NBA Lowers Its 2017-18 Salary Cap Projection From $107M to $102M
The NBA’s salary cap projection for the 2017-18 season has dropped from $107 million to $102 million, according to a league memo distributed by the league to its member teams.
The luxury tax projection has dropped in turn, from $127 million to $122 million.
The reason for the drop had nothing to do with the league’s revenue growth projections, which continue to increase, but rather with increasing player salaries.
To arrive at a projected salary cap figure, the league must first project revenues for that season. The league then takes 44.74 percent of that projected revenue amount, subtracts projected benefits, and divides by 30 (the number of teams in the league). The luxury tax uses a similar formula, but is based on 53.51 percent of projected revenues.
Adjustments are then made to the cap if players received either too little or too much in salaries and benefits for the just completed season relative to the finalized revenue figure. These adjustments can be quite large.
The players are contractually guaranteed to receive a 51 percent share of those revenues in the form of salaries and benefits.
To ensure players do not receive more than their fair share of league-wide revenues, 10 percent of their salaries is withheld from their paychecks and deposited into an escrow account. At the end of each season, the players’ guaranteed share of revenues is compared to the amount they were actually paid in salaries and benefits. If the players received more than their fair share of revenues, then the overage is returned to the teams from the escrow account. The players then receive any escrow money that remains. To help ensure such an overage does not happen again, if there is an overage and the system is getting close to exceeding what the league can get back through the escrow system, then the following season’s salary cap (and tax level) may be reduced in order to put on the brakes.
If the players receive less than their fair share of revenues throughout the season in the form of salaries and benefits, the league returns the full amount of the escrow and simply cuts the players a check for the difference. To help ensure such an underpayment does not happen again, the league increases the following season’s salary cap and tax level equal to the amount of the shortfall divided by the 30 teams in the league. The artificially inflated salary cap promotes higher spending on player salaries, and thus decreases the likelihood of a shortfall in the following season.
With its earlier salary cap projections of $107 million for the 2017-18 season, the NBA had been projecting an underpayment to players of $375 million for the 2016-17 season. That, in turn, caused a $12.5 million increase in the projected 2017-18 cap.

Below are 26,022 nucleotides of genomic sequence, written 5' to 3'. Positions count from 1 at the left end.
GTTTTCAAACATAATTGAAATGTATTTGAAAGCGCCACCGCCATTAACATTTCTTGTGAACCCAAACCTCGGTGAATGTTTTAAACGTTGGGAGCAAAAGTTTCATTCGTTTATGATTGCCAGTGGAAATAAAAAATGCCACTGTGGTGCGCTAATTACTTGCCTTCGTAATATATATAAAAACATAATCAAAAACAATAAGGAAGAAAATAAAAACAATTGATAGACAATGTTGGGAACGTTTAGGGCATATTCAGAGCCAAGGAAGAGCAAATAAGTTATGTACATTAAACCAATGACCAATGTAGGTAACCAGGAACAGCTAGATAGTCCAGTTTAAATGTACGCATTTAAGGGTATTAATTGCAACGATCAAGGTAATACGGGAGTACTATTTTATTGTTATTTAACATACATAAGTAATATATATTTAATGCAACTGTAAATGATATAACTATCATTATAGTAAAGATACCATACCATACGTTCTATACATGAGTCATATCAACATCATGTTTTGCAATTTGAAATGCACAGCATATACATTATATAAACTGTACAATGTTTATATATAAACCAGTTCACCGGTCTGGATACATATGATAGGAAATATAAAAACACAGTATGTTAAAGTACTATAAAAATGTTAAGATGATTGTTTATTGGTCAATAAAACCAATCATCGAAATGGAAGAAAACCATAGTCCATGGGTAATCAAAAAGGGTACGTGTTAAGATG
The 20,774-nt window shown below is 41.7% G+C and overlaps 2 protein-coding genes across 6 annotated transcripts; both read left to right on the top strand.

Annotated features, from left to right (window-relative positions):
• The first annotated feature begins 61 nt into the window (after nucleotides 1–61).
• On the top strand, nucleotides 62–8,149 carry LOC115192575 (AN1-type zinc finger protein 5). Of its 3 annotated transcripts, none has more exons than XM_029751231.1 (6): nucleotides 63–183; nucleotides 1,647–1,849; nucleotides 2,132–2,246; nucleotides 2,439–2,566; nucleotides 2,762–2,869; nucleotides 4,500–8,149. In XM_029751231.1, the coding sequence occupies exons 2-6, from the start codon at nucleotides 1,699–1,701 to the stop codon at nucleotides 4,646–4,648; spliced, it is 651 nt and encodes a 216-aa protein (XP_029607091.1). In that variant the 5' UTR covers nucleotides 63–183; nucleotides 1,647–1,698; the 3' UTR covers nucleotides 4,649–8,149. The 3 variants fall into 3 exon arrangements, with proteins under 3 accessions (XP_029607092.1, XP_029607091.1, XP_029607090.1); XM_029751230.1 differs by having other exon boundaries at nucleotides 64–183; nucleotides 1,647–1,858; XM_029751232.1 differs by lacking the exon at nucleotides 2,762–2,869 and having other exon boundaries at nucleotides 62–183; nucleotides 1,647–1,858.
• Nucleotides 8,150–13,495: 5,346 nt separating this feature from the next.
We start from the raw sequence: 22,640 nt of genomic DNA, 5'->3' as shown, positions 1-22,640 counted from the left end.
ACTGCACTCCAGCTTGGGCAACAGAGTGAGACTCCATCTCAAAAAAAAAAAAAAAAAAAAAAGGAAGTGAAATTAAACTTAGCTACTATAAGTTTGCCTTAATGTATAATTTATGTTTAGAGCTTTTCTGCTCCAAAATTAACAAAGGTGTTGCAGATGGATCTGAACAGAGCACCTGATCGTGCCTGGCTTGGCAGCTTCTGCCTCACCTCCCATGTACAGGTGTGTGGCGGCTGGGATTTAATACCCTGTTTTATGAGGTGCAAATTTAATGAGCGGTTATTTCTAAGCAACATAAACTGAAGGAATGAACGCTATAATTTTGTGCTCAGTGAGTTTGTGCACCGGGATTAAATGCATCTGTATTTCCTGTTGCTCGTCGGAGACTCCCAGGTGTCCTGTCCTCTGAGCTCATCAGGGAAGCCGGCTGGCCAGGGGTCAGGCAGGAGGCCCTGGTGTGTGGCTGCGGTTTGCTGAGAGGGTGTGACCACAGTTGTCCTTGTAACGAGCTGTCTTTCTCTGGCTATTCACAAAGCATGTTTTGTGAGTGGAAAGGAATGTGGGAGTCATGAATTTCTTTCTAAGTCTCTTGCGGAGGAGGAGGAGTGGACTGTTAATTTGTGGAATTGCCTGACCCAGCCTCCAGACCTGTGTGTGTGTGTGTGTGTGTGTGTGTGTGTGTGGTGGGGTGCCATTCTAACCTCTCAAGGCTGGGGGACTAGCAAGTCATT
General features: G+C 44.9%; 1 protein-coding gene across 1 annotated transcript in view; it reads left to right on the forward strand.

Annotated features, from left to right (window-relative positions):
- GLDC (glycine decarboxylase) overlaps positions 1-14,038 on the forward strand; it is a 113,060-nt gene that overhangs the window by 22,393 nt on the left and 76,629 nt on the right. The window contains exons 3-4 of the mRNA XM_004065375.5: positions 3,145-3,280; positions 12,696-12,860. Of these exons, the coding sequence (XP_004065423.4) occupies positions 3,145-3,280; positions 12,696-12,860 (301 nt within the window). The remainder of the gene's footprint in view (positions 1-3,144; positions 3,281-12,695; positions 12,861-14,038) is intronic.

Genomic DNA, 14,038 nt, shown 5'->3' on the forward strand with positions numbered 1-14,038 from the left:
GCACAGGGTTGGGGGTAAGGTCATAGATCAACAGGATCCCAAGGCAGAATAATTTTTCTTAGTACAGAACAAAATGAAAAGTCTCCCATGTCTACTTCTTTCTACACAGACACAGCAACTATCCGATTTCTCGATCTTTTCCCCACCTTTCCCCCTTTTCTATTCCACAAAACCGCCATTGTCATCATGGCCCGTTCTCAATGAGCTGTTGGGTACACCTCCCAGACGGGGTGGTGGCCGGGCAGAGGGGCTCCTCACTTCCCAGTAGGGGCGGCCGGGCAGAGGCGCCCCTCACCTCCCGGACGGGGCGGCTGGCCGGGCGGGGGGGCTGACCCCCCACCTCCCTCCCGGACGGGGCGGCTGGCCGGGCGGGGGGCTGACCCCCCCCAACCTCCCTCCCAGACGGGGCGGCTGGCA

With the massive amount of new contracts doled out thus far this summer, player salaries figure to be far higher than the league initially projected – still short of providing the players their fair share, but significantly less short than previously estimated. The league is now forecasting a shortfall of just $200 million. That, in turn, would cause a $6.7 million increase in the projected 2017-18 cap.
What was once a $12.5 million increase is now a $6.7 million increase, which implies a $5.8 million drop in the projected salary cap.
That the salary cap only decreased $5.0 million, versus the $5.8 million drop caused by shortfall increase, suggest that projected revenues, in fact, are now growing even more than initially projected. Revenues for the 2017-18 season are now projected to top $6.9 billion.
When the salary cap decreases so too do maximum player salaries, which are determined as a percentage of it.
For 2017-18, players with fewer than seven years of NBA experience are projected to receive up to $24.0 million, players with seven to nine years of experience are projected to receive up to $28.8 million, and those with 10+ years of experience are projected to receive up to $33.6 million.
Despite the unfortunate news for teams hoping to maximize their salary cap space for the summer of 2017, the news gets substantially better in the years thereafter.
The league also provided updated salary cap projections through the 2020-21 NBA season, all of which have increased.
The salary cap projects to climb to $108 million in 2018-19 (vs. $105 million), $109 million in 2019-20 (vs. $106 million) and $114 million (vs. $112 million) in 2020-21.
The tax threshold is expected to rise to $130 million (vs. $126 million), $132 million (vs. $129 million) and $139 million (vs. $136 million), respectively.
The league’s updated projections, however, should be considered tenuous at best.
Both owners and players have the right until December 15 to opt out of the current Collective Bargaining Agreement, which would take effect following the 2016-17 NBA season.
While NBA owners love the current deal, which reduced the share of revenues allocated to players from 57 percent to the current 51 percent, players are naturally less thrilled. As a result of the shift, players have surrendered $1.5 billion over the past five years (an amount which figures to grow rapidly). They feel like they made significant sacrifices when the NBA was claiming poverty, and now that profits and franchise values are soaring, they’re likely to want some back.
If they are successful in getting some back, it could increase future salary cap levels even more.
On the other hand, the current adjustment mechanism, which has and will continue to artificially prop up salary cap levels due to owners’ inability to keep pace with rising revenues in the contracts they dole out to players, could potentially be re-worked or even eliminated, which would decrease future cap levels considerably.
These opposing forces make projecting future salary cap levels beyond the current 2016-17 season exceedingly problematic, and should therefore be relied upon only with extreme caution.